Closer To Truth: God Almighty

There is an ongoing PBS TV series (also several books and also a website) called “Closer to Truth”. It is hosted by neuroscientist Robert Lawrence Kuhn. He’s featured in one-on-one interviews and panel discussions with the cream of the cream of today’s cosmologists, physicists, philosophers, theologians, psychologists, etc. on all of the Big Questions surrounding a trilogy of broad topics – Cosmos; Consciousness; Meaning. The trilogy collectively dealt with reality, space and time, mind and consciousness, aliens, theology and on and on and on. Here are a few of my comments on the general topics that cover the concept of an Almighty God.

What is God?

Supernatural deities, including a deity commonly known as God, are figments of the human imagination. Deities were invented because they fill various needs that humans have. One need is to explain the unexplainable. If we (translated – our ancient ancestors) can’t explain something, like say lightning and thunder, well with a snap-of-the-fingers we have presto, a supernatural sky god who has a bad temper and hurls around thunderbolts. It works, at least until some better explanation comes along. A second need is to provide you with some sort of meaning and purpose because you are too damn lazy to figure out your own meaning and purpose. A third need is to get our needs fulfilled if we can’t seemingly fulfil them via our own abilities. And so we ask a magic deity for three wishes, more or less. A fisherman asks for good fishing; a childless couple wishes and prays for a child; someone else requires universal peace on Earth. There’s nothing different in principle between an adult praying to a supernatural deity and a child posting a letter to Santa Claus at the North Pole. The universal however is the need for an afterlife. Though we don’t want to die, tough! The next best option is an afterlife. But observations of death strongly suggest that when death happens, nothing else happens. The body doesn’t go anywhere; the body doesn’t come back to life. So, there is a lot to be gained by postulating a deity that via supernatural powers can give you what you cannot give yourself, not only life after death but an eternal life everlasting. So, what is God? God is just a Santa Claus for grown-ups. God is your science, until the real science comes along.

What is God Like?

What is God like? Do you mean the God who says “thou shall not kill” yet who is the biggest mass murderer in human history if the Old Testament is to be believed. If the Old Testament is really God’s word, then God, the serial killer, puts Hitler to shame. Hitler, Stalin (and related) are rank amateurs in the mass murder department compared to God. Talk about a do-as-I-say-but-not-as-I-do entity! God in fact should be tried in the International Court of Justice for crimes against humanity. Is this the God you mean when you want to know what God is like? Well now you know. The Almighty Two-Face!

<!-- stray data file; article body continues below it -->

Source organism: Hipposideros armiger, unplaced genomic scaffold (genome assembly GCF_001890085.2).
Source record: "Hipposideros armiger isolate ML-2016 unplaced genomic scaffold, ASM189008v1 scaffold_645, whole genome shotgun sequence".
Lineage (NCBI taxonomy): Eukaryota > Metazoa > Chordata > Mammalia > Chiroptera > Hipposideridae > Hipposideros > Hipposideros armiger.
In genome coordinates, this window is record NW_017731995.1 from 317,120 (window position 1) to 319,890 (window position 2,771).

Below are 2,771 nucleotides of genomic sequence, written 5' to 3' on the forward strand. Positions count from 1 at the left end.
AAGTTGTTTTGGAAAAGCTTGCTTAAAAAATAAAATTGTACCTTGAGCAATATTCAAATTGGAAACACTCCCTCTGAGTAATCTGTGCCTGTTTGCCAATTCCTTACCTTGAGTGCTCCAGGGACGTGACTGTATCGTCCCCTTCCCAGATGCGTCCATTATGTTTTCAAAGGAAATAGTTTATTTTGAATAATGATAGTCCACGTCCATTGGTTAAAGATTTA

Does God have Traits 1?

Does God have traits? Yes, bad ones, like mass murder. God is hardly a role model when it comes to the double standard when He says one shouldn’t commit murder while at the same time having Himself just slaughtered all of Ancient Egypt’s first born not to mention drowning Pharaoh’s army. God also has a super-ego. In fact God is really and totally up Himself when demanding that us mere mortals should have and should put no other gods before Him. God also has a lot of trouble curbing His temper. We often hear about ‘the wrath of God’. God likes to inflict punishment on those who can’t really defend themselves. God versus human is not held on an even playing field, much like the human hunter who shoots the animal that can’t shoot back. So, murder; double standards; ego; temper; relishing in the suffering of others. God indeed created man in His image since men do what God does; but equally man created God in the human image, a God who does what humans do.

Does God have Traits 2?

I’ve been reminded that yet another of God’s traits is that He lies. The proof of that pudding is in the Book of Genesis. God tells Adam and Eve that if that have a snack on that forbidden fruit they will surely die. They do and they don’t. They do eat the forbidden fruit and they don’t die. Instead, God gives them the heave-ho and their marching orders and makes them toil and sweat a little. That’s hardly an imminent death sentence. So I gotta wonder whether some of God’s other promises are akin to those sorts of promises you get from wannabe politicians close to election time. Promises that are meant to be broken after you are suckered in and vote for them. So what about God’s rainbow promise? Is that going to turn out to be yet another falsehood?

Big Pictures of God